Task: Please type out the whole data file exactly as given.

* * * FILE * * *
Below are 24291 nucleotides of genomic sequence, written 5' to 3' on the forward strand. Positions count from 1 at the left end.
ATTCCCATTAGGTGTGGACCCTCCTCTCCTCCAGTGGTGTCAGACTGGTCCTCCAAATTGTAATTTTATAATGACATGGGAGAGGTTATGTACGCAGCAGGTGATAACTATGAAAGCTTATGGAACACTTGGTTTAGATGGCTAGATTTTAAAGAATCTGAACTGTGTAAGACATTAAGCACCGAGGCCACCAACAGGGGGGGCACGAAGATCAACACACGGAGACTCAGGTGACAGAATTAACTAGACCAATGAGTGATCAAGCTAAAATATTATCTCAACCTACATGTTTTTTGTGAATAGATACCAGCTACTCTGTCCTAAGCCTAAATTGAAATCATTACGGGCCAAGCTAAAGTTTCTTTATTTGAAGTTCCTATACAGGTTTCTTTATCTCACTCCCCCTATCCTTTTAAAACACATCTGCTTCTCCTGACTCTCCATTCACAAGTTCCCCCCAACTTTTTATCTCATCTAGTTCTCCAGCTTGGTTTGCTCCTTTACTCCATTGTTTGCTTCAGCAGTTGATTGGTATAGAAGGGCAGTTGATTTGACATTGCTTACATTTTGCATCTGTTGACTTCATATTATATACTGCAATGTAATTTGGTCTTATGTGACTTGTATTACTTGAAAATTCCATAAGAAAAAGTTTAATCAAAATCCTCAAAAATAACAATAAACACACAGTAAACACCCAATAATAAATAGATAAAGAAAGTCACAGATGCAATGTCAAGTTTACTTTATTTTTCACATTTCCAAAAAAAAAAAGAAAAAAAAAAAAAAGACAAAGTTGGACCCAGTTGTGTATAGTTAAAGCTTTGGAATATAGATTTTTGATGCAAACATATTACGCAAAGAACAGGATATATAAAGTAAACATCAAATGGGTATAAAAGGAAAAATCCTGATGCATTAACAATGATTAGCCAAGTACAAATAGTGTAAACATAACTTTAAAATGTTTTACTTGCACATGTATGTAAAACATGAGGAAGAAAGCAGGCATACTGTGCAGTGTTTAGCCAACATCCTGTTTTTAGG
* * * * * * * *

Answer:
Below are 24291 nucleotides of genomic sequence, written 5' to 3' on the forward strand. Positions count from 1 at the left end.
ATTCCCATTAGGTGTGGACCCTCCTCTCCTCCAGTGGTGTCAGACTGGTCCTCCAAATTGTAATTTTATAATGACATGGGAGAGGTTATGTACGCAGCAGGTGATAACTATGAAAGCTTATGGAACACTTGGTTTAGATGGCTAGATTTTAAAGAATCTGAACTGTGTAAGACATTAAGCACCGAGGCCACCAACAGGGGGGGCACGAAGATCAACACACGGAGACTCAGGTGACAGAATTAACTAGACCAATGAGTGATCAAGCTAAAATATTATCTCAACCTACATGTTTTTTGTGAATAGATACCAGCTACTCTGTCCTAAGCCTAAATTGAAATCATTACGGGCCAAGCTAAAGTTTCTTTATTTGAAGTTCCTATACAGGTTTCTTTATCTCACTCCCCCTATCCTTTTAAAACACATCTGCTTCTCCTGACTCTCCATTCACAAGTTCCCCCCAACTTTTTATCTCATCTAGTTCTCCAGCTTGGTTTGCTCCTTTACTCCATTGTTTGCTTCAGCAGTTGATTGGTATAGAAGGGCAGTTGATTTGACATTGCTTACATTTTGCATCTGTTGACTTCATATTATATACTGCAATGTAATTTGGTCTTATGTGACTTGTATTACTTGAAAATTCCATAAGAAAAAGTTTAATCAAAATCCTCAAAAATAACAATAAACACACAGTAAACACCCAATAATAAATAGATAAAGAAAGTCACAGATGCAATGTCAAGTTTACTTTATTTTTCACATTTCCAAAAAAAAAAAGAAAAAAAAAAAAAAGACAAAGTTGGACCCAGTTGTGTATAGTTAAAGCTTTGGAATATAGATTTTTGATGCAAACATATTACGCAAAGAACAGGATATATAAAGTAAACATCAAATGGGTATAAAAGGAAAAATCCTGATGCATTAACAATGATTAGCCAAGTACAAATAGTGTAAACATAACTTTAAAATGTTTTACTTGCACATGTATGTAAAACATGAGGAAGAAAGCAGGCATACTGTGCAGTGTTTAGCCAACATCCTGTTTTTAGG